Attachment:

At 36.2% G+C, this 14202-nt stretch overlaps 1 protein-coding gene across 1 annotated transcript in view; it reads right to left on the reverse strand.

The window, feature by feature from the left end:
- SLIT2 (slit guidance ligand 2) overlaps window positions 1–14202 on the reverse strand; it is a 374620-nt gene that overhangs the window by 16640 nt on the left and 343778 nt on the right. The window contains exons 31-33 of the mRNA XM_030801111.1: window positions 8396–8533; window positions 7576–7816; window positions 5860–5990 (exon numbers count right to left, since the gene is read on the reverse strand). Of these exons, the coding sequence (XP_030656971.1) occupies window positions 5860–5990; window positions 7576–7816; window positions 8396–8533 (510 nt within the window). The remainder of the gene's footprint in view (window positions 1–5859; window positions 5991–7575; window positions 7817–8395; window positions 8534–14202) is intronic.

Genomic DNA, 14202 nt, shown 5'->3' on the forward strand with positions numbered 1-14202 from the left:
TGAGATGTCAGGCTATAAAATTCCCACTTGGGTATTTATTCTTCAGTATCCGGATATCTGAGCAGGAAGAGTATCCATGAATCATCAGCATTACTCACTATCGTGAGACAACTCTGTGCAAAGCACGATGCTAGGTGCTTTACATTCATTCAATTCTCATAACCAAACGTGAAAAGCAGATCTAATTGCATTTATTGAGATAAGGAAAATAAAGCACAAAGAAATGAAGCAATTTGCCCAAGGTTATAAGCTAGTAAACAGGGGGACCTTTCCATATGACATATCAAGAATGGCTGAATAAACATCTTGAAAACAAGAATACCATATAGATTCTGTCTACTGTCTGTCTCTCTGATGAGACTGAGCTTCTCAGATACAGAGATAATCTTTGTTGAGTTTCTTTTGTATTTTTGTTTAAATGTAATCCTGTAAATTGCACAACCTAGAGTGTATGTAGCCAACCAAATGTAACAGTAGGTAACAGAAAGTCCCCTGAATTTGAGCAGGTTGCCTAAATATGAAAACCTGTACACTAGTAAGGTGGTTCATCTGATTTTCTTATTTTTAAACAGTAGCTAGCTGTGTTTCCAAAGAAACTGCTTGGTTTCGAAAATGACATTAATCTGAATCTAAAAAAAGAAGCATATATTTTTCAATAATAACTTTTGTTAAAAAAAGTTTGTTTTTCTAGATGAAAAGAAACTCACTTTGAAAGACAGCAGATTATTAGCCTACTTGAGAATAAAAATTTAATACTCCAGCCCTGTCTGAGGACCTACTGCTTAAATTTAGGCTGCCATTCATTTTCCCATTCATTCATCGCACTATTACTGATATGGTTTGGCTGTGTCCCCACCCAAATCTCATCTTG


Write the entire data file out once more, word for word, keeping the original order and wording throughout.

At 36.2% G+C, this 14202-nt stretch overlaps 1 protein-coding gene across 1 annotated transcript in view; it reads right to left on the reverse strand.

The window, feature by feature from the left end:
- SLIT2 (slit guidance ligand 2) overlaps window positions 1–14202 on the reverse strand; it is a 374620-nt gene that overhangs the window by 16640 nt on the left and 343778 nt on the right. The window contains exons 31-33 of the mRNA XM_030801111.1: window positions 8396–8533; window positions 7576–7816; window positions 5860–5990 (exon numbers count right to left, since the gene is read on the reverse strand). Of these exons, the coding sequence (XP_030656971.1) occupies window positions 5860–5990; window positions 7576–7816; window positions 8396–8533 (510 nt within the window). The remainder of the gene's footprint in view (window positions 1–5859; window positions 5991–7575; window positions 7817–8395; window positions 8534–14202) is intronic.

Genomic DNA, 14202 nt, shown 5'->3' on the forward strand with positions numbered 1-14202 from the left:
TGAGATGTCAGGCTATAAAATTCCCACTTGGGTATTTATTCTTCAGTATCCGGATATCTGAGCAGGAAGAGTATCCATGAATCATCAGCATTACTCACTATCGTGAGACAACTCTGTGCAAAGCACGATGCTAGGTGCTTTACATTCATTCAATTCTCATAACCAAACGTGAAAAGCAGATCTAATTGCATTTATTGAGATAAGGAAAATAAAGCACAAAGAAATGAAGCAATTTGCCCAAGGTTATAAGCTAGTAAACAGGGGGACCTTTCCATATGACATATCAAGAATGGCTGAATAAACATCTTGAAAACAAGAATACCATATAGATTCTGTCTACTGTCTGTCTCTCTGATGAGACTGAGCTTCTCAGATACAGAGATAATCTTTGTTGAGTTTCTTTTGTATTTTTGTTTAAATGTAATCCTGTAAATTGCACAACCTAGAGTGTATGTAGCCAACCAAATGTAACAGTAGGTAACAGAAAGTCCCCTGAATTTGAGCAGGTTGCCTAAATATGAAAACCTGTACACTAGTAAGGTGGTTCATCTGATTTTCTTATTTTTAAACAGTAGCTAGCTGTGTTTCCAAAGAAACTGCTTGGTTTCGAAAATGACATTAATCTGAATCTAAAAAAAGAAGCATATATTTTTCAATAATAACTTTTGTTAAAAAAAGTTTGTTTTTCTAGATGAAAAGAAACTCACTTTGAAAGACAGCAGATTATTAGCCTACTTGAGAATAAAAATTTAATACTCCAGCCCTGTCTGAGGACCTACTGCTTAAATTTAGGCTGCCATTCATTTTCCCATTCATTCATCGCACTATTACTGATATGGTTTGGCTGTGTCCCCACCCAAATCTCATCTTG